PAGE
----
It has been suggested that increased ‘off-rolling’ is taking place because of the impact of pupils who are likely to perform relatively poorly in their examinations on school performance measures, and because schools may be struggling to support children who need high levels of support, for example pupils with special educational needs. Off-rolling of this kind might involve children being excluded for reasons that are not legitimate, or parents being encouraged to home educate a child where they would not otherwise have chosen to do so.
12 From lowest lifetime income to highest
13 The data are from the latest public version of the Government’s Student loan repayment model. This was published in before the Summer Budget 2015 changes to student finance were announced. The model has been adapted where possible to reflect these changes and the higher repayment thresholds from 2018-19, but its underlying assumptions about earnings and employment have not been changed and it takes no account of variations in loan amount by income caused by the ending of grants.
I have consistently heard calls from both employers and schools and colleges to help them navigate this complex landscape and to spread the good practice that is happening in some parts of the country to all. Today I am answering those calls. I am pleased to tell the House that Christine Hodgson, chair of Capgemini UK and someone with a strong track record of developing young talent, will chair a new careers and enterprise company for schools. This will transform the provision of careers education and advice for young people and inspire them to take control of and shape their own futures.
support to raise the standard of attainment for the eligible pupils. 11
Looked after children
Virtual school heads are responsible for managing Pupil Premium funding for children currently looked after by the local authority and for allocating it to schools and alternative provision settings. They can pass on the full funding received in respect of a child to the relevant school or alternative provider, but are not required to do so. For example, some funding can be pooled to pay for activities that will benefit a group of or all of an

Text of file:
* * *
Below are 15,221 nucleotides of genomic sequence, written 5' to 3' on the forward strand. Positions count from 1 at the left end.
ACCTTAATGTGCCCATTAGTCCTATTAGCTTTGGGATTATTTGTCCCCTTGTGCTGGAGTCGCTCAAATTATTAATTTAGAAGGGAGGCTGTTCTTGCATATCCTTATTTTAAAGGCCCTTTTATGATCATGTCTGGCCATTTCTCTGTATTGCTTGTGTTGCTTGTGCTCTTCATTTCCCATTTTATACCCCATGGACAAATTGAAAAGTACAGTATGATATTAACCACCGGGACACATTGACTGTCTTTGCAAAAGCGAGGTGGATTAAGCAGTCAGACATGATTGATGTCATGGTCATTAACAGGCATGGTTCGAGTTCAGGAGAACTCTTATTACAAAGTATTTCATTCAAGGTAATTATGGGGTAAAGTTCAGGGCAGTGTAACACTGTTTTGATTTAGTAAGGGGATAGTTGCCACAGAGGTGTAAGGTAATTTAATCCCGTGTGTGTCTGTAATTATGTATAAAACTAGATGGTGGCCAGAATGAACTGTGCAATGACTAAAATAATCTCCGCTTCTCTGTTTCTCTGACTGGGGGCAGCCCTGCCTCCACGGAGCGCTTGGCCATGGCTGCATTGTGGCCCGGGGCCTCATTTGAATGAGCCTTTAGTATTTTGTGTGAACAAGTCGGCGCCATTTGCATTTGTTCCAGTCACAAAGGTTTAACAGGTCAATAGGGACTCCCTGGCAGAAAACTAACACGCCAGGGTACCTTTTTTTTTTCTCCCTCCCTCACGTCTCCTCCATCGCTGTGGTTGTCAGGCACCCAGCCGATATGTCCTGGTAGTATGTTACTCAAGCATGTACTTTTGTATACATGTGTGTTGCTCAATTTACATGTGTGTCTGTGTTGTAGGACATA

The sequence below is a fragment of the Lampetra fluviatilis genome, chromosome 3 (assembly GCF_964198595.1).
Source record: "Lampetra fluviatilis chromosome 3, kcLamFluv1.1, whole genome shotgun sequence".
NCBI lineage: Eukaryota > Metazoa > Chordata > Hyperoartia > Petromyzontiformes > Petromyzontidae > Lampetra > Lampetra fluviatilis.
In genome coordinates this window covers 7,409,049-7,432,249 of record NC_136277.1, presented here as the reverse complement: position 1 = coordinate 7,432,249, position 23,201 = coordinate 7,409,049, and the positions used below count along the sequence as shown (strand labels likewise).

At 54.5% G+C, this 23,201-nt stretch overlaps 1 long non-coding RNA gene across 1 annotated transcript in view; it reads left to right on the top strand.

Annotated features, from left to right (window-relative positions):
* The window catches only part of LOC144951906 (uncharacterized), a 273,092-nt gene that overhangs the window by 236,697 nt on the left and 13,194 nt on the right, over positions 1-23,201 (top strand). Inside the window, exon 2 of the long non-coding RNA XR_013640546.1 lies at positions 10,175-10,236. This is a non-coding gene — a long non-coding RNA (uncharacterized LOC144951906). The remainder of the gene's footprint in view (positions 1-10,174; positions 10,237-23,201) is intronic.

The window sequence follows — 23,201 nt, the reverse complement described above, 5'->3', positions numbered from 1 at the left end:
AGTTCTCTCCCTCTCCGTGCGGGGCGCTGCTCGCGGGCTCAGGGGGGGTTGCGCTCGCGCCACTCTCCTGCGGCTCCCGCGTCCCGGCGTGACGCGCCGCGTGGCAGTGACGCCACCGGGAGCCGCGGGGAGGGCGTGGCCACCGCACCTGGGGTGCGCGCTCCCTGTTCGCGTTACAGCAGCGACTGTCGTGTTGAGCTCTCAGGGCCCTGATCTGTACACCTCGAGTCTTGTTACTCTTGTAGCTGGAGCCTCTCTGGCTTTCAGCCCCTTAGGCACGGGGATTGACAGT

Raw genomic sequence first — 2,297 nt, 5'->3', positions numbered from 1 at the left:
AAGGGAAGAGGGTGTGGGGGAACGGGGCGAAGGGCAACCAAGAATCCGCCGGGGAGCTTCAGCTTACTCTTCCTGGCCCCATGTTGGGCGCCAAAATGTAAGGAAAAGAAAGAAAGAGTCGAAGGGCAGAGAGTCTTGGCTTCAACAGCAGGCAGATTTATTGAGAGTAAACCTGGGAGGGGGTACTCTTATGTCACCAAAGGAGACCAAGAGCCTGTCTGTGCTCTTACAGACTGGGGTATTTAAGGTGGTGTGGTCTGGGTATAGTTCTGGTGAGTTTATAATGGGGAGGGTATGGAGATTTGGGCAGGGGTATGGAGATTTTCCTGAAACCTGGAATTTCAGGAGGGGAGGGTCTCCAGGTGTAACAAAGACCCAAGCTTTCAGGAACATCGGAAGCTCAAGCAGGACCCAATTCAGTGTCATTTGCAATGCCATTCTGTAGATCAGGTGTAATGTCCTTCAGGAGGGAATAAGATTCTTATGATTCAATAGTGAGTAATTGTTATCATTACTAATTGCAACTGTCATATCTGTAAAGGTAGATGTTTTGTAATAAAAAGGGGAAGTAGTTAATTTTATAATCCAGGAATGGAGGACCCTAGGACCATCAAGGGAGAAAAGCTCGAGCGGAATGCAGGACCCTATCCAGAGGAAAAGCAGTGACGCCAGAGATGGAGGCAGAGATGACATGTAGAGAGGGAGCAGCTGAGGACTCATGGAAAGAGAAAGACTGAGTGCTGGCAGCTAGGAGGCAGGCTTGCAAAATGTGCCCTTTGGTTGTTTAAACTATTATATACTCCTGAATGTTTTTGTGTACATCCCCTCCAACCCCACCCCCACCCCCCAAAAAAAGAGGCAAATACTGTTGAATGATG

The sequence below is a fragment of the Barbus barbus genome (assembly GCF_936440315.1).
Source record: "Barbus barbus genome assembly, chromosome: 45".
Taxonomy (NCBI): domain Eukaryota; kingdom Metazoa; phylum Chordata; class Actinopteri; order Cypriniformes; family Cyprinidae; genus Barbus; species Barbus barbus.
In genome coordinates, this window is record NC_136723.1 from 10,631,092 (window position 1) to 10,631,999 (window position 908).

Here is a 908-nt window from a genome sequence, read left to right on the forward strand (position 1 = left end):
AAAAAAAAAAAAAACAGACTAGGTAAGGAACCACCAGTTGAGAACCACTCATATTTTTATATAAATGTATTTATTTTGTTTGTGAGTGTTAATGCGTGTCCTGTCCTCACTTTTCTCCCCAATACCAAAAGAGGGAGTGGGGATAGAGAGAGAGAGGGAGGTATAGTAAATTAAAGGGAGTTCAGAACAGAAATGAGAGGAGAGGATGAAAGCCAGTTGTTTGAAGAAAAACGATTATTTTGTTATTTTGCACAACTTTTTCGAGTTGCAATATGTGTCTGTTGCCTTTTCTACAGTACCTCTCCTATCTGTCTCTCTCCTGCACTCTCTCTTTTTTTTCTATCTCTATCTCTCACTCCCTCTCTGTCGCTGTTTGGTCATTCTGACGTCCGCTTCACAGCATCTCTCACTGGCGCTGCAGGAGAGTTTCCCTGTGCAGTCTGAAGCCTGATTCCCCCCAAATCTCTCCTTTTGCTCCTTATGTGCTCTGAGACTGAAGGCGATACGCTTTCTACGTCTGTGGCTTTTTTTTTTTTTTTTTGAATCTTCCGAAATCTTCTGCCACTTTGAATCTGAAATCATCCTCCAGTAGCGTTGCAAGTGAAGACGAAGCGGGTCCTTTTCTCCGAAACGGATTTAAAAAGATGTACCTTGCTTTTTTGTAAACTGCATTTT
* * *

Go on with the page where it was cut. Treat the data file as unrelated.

Stephen Hammond, who secured the debate, praised the existing guidelines but raised concerns with how they were being applied in practice:
First, although there is no statutory barrier to a child being admitted outside their normal age cohort, there is no right to insist or to appeal. Although the guidelines state that the rationale must be set out, they do not confer any extra rights. Secondly, some authorities allow delayed entry into education but then insist that the child begins in year 1, rather than in reception, thus removing all the hoped for benefit of starting a year later. Thirdly, some authorities, as I pointed out when describing the case in my constituency, allow a child to defer entry at primary level but give no guarantee that the child will remain in that cohort post- primary school. Finally, there are any number of similar problems for the parents of premature and pre-term babies. Some local authorities take no account of prematurity or the due date. 19
If these findings are put alongside the data in the table at the end of this paper and the earlier chart we can conclude that ‘state school pupils’ improved their representation at Oxford and Cambridge between the end of the 1930s and end of the 1940s; there appears to have been relatively little change in the late 1950s, but further increases in the 1960s and late 1970s which saw state school pupil numbers draw roughly equal with independent schools at the start of the 1980s. State school participation was higher at Oxford, on the measures given here, up to the mid-1960s. However, given there are large gaps this may not necessarily have been the case in each and every year.